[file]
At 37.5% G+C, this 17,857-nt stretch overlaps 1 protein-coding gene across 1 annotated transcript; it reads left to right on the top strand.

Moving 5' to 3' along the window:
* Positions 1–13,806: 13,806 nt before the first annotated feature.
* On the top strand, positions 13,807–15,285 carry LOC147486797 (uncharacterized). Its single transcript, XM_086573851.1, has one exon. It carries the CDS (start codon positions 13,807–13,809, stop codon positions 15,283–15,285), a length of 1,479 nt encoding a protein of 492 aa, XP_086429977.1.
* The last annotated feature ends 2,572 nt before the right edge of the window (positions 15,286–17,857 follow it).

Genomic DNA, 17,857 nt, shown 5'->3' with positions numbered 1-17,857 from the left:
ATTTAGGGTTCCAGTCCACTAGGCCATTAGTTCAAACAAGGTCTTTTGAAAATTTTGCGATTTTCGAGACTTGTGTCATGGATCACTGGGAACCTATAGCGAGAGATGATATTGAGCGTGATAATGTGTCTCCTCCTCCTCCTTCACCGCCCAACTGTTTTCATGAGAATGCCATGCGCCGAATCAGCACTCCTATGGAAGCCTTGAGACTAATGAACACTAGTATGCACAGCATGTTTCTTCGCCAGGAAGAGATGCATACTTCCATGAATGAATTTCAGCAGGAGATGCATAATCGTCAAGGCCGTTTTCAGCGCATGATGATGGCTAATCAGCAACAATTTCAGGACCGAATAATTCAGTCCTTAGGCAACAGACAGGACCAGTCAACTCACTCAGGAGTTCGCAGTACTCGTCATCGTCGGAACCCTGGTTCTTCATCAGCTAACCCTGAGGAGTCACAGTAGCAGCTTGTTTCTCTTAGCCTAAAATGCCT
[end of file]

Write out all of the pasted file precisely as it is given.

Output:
At 37.5% G+C, this 17,857-nt stretch overlaps 1 protein-coding gene across 1 annotated transcript; it reads left to right on the top strand.

Moving 5' to 3' along the window:
* Positions 1–13,806: 13,806 nt before the first annotated feature.
* On the top strand, positions 13,807–15,285 carry LOC147486797 (uncharacterized). Its single transcript, XM_086573851.1, has one exon. It carries the CDS (start codon positions 13,807–13,809, stop codon positions 15,283–15,285), a length of 1,479 nt encoding a protein of 492 aa, XP_086429977.1.
* The last annotated feature ends 2,572 nt before the right edge of the window (positions 15,286–17,857 follow it).

Genomic DNA, 17,857 nt, shown 5'->3' with positions numbered 1-17,857 from the left:
ATTTAGGGTTCCAGTCCACTAGGCCATTAGTTCAAACAAGGTCTTTTGAAAATTTTGCGATTTTCGAGACTTGTGTCATGGATCACTGGGAACCTATAGCGAGAGATGATATTGAGCGTGATAATGTGTCTCCTCCTCCTCCTTCACCGCCCAACTGTTTTCATGAGAATGCCATGCGCCGAATCAGCACTCCTATGGAAGCCTTGAGACTAATGAACACTAGTATGCACAGCATGTTTCTTCGCCAGGAAGAGATGCATACTTCCATGAATGAATTTCAGCAGGAGATGCATAATCGTCAAGGCCGTTTTCAGCGCATGATGATGGCTAATCAGCAACAATTTCAGGACCGAATAATTCAGTCCTTAGGCAACAGACAGGACCAGTCAACTCACTCAGGAGTTCGCAGTACTCGTCATCGTCGGAACCCTGGTTCTTCATCAGCTAACCCTGAGGAGTCACAGTAGCAGCTTGTTTCTCTTAGCCTAAAATGCCT